While anyone (including parents, grandparents and friends) can contribute to a Junior ISA, only the registered contact (a parent or legal guardian) is able to give instructions about where to invest the money.
Unlike adult ISAs, a child is only able to hold one type of each Junior ISA account (one Junior Cash ISA and one Junior Stocks & Shares ISA. Therefore, you need to use each year's annual allowance by topping up the existing accounts).
Contributions can normally be made to Junior ISAs either with a lump sum payment or via monthly payments. Using the full 2017/18 JISA allowance (£4,128), a regular contribution would equate to a regular investment of £344 per month for 12 months.
Whilst the rules state a child can only have one Junior Stocks & Shares ISA and one Junior Cash ISA at any one time, transferring between the two is acceptable.
You are also free to switch your child's Junior Stocks & Shares ISA or Junior Cash ISA provider. However, since only one of each type of Junior ISA is permitted, you would need to transfer the full amount of your child's existing Junior Stocks & Shares ISA to any new provider.
CTFs were launched in 2005 as a way to encourage parents to save tax-efficiently for their children's future. Most children born between 1 September 2002 and 2 January 2011 would have received a voucher from the government worth at least £250, which could be used to set up a CTF.
In November 2011, CTFs were replaced with Junior ISAs which shared many characteristics (including their tax efficiency), but were much simplified and improved. Junior ISAs have proven more popular with parents as they typically offer more competitive charges and greater investment choice to enable potentially greater returns.
To transfer a CTF to the Junior Stocks & Shares ISA, the registered contact for the CTF (parent or guardian) must complete and return the Junior Stocks & Shares ISA Transfer form.
There is no capital gains tax and no UK income tax to pay on the income on the investments in a Junior ISA. They don't need to be declared on any tax returns, and this simplicity makes them the first port of call for many parents and grandparents looking to save for a child's future.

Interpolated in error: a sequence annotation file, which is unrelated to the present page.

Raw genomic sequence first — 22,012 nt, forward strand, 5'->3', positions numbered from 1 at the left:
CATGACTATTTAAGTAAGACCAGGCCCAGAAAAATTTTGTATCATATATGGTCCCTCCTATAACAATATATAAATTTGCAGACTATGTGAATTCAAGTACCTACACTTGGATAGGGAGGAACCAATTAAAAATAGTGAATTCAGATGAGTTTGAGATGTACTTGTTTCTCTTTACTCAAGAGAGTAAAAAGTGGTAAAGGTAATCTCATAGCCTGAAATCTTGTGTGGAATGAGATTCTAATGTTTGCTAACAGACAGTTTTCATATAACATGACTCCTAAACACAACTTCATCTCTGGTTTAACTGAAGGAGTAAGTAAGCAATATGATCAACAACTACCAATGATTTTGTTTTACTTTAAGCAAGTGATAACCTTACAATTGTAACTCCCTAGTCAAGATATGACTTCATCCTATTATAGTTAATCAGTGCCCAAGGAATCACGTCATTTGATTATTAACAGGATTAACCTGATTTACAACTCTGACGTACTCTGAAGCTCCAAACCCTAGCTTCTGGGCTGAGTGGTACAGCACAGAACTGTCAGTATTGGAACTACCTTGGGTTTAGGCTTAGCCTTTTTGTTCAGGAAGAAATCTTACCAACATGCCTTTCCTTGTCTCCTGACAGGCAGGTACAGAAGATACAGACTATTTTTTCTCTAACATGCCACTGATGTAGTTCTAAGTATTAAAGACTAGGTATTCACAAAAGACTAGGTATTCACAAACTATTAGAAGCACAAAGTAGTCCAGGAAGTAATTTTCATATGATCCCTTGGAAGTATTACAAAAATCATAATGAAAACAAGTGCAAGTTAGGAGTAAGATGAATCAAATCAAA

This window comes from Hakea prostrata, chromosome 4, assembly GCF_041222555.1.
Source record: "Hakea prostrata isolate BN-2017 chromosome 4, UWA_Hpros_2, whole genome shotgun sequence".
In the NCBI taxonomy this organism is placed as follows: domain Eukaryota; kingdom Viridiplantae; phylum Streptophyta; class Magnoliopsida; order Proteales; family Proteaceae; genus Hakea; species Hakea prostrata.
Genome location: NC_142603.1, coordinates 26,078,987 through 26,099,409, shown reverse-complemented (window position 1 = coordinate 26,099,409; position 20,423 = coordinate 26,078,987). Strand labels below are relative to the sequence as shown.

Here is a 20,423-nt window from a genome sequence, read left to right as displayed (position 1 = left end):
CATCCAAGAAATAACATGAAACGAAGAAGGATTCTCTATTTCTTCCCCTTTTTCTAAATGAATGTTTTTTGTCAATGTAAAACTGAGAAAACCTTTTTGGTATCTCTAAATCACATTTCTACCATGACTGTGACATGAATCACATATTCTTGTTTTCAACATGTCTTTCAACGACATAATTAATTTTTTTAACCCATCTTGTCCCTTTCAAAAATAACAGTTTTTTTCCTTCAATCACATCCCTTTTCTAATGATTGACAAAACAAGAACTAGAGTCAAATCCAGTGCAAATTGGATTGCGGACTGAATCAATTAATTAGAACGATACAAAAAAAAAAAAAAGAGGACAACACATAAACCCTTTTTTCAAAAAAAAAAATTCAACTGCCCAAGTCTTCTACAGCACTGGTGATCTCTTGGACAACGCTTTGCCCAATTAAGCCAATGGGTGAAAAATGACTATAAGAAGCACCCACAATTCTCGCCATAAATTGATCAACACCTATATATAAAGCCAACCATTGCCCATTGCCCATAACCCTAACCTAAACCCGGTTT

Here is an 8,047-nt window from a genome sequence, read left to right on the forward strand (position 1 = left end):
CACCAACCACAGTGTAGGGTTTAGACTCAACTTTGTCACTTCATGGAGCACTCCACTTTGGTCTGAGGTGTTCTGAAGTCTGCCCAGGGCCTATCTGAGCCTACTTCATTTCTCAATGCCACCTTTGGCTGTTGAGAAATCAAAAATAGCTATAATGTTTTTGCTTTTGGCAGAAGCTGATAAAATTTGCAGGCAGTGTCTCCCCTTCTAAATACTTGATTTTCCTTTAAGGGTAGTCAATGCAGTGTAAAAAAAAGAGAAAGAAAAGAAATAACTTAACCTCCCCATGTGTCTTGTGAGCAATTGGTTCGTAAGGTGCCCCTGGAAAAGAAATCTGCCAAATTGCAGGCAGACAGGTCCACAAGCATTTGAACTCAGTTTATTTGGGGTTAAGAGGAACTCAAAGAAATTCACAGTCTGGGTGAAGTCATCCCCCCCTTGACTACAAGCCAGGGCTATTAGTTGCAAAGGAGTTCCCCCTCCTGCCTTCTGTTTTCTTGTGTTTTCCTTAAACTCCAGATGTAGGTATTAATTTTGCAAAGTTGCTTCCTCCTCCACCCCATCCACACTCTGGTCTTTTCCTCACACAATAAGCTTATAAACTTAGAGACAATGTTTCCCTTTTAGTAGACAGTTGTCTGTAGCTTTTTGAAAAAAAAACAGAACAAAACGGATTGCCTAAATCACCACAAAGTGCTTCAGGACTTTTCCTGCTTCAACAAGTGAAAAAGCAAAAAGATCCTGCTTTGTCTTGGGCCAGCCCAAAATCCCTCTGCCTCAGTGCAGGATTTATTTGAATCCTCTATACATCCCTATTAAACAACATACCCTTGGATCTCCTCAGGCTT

Please note that tax rules can change over time and the benefits to the child will depend on their individual circumstances.
When money or assets are paid into an account (including Junior ISAs, Junior SIPPs and designated accounts) for someone else's benefit, they are treated as a gift. Some gifts are free or exempt from tax, others may be subject to inheritance tax.
Children face an uncertain financial future; many will have accumulated a significant debt burden of their own before they commence work - Junior ISAs can provide a nest egg.
Money paid into a JISA is treated as the child's. All interest earned is free of tax (unlike children's savings accounts, where income over £100 on contributions from a parent is taxed as the parent's income). Anyone can add funds to a Junior ISA - parents, grandparents, friends and relatives. Many children continue saving and investing after they can access their Junior ISA.
The HL Junior ISA - one of the most popular on the market
In 2015/16, over 22% of all Stocks & Shares Junior ISA subscriptions were made with Hargreaves Lansdown
You can open a Junior ISA for an eligible child quickly and easily online.
You can start investing for your child from as little as £25 per month or a lump sum of £100. Once a child's account has been opened by a parent anyone can make a subscription e.g. parents, grandparents, friends and relatives.